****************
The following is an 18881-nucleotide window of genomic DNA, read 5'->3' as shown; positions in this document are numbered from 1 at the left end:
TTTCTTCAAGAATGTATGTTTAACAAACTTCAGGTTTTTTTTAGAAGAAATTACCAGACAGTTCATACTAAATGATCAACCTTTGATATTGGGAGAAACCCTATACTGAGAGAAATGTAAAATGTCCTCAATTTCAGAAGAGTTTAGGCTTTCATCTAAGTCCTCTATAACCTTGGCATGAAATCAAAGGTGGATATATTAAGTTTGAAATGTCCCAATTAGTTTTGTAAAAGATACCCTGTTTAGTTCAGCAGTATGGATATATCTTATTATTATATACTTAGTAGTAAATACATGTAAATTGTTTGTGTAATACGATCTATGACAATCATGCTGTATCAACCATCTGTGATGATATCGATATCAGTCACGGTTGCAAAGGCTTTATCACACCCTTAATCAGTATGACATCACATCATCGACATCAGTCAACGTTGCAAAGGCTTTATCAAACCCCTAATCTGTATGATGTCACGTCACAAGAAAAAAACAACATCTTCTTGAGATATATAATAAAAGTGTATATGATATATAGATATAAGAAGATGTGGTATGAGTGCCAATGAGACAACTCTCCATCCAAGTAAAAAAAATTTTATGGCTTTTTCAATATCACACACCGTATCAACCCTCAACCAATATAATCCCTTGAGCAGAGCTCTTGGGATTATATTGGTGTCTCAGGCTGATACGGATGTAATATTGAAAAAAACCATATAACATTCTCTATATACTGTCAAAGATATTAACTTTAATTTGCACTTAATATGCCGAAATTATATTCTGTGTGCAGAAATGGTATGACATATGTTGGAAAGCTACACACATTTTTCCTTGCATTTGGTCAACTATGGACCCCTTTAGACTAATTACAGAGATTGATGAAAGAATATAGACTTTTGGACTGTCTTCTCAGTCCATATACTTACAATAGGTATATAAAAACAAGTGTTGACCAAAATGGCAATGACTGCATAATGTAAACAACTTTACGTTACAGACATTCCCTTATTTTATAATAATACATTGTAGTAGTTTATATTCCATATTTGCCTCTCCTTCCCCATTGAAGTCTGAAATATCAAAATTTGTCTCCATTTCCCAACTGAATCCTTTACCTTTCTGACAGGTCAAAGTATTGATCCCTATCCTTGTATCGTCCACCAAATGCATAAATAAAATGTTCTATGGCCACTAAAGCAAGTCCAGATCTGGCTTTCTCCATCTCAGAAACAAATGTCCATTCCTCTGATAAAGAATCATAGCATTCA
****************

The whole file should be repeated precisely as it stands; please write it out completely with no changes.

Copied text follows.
The following is an 18881-nucleotide window of genomic DNA, read 5'->3' as shown; positions in this document are numbered from 1 at the left end:
TTTCTTCAAGAATGTATGTTTAACAAACTTCAGGTTTTTTTTAGAAGAAATTACCAGACAGTTCATACTAAATGATCAACCTTTGATATTGGGAGAAACCCTATACTGAGAGAAATGTAAAATGTCCTCAATTTCAGAAGAGTTTAGGCTTTCATCTAAGTCCTCTATAACCTTGGCATGAAATCAAAGGTGGATATATTAAGTTTGAAATGTCCCAATTAGTTTTGTAAAAGATACCCTGTTTAGTTCAGCAGTATGGATATATCTTATTATTATATACTTAGTAGTAAATACATGTAAATTGTTTGTGTAATACGATCTATGACAATCATGCTGTATCAACCATCTGTGATGATATCGATATCAGTCACGGTTGCAAAGGCTTTATCACACCCTTAATCAGTATGACATCACATCATCGACATCAGTCAACGTTGCAAAGGCTTTATCAAACCCCTAATCTGTATGATGTCACGTCACAAGAAAAAAACAACATCTTCTTGAGATATATAATAAAAGTGTATATGATATATAGATATAAGAAGATGTGGTATGAGTGCCAATGAGACAACTCTCCATCCAAGTAAAAAAAATTTTATGGCTTTTTCAATATCACACACCGTATCAACCCTCAACCAATATAATCCCTTGAGCAGAGCTCTTGGGATTATATTGGTGTCTCAGGCTGATACGGATGTAATATTGAAAAAAACCATATAACATTCTCTATATACTGTCAAAGATATTAACTTTAATTTGCACTTAATATGCCGAAATTATATTCTGTGTGCAGAAATGGTATGACATATGTTGGAAAGCTACACACATTTTTCCTTGCATTTGGTCAACTATGGACCCCTTTAGACTAATTACAGAGATTGATGAAAGAATATAGACTTTTGGACTGTCTTCTCAGTCCATATACTTACAATAGGTATATAAAAACAAGTGTTGACCAAAATGGCAATGACTGCATAATGTAAACAACTTTACGTTACAGACATTCCCTTATTTTATAATAATACATTGTAGTAGTTTATATTCCATATTTGCCTCTCCTTCCCCATTGAAGTCTGAAATATCAAAATTTGTCTCCATTTCCCAACTGAATCCTTTACCTTTCTGACAGGTCAAAGTATTGATCCCTATCCTTGTATCGTCCACCAAATGCATAAATAAAATGTTCTATGGCCACTAAAGCAAGTCCAGATCTGGCTTTCTCCATCTCAGAAACAAATGTCCATTCCTCTGATAAAGAATCATAGCATTCA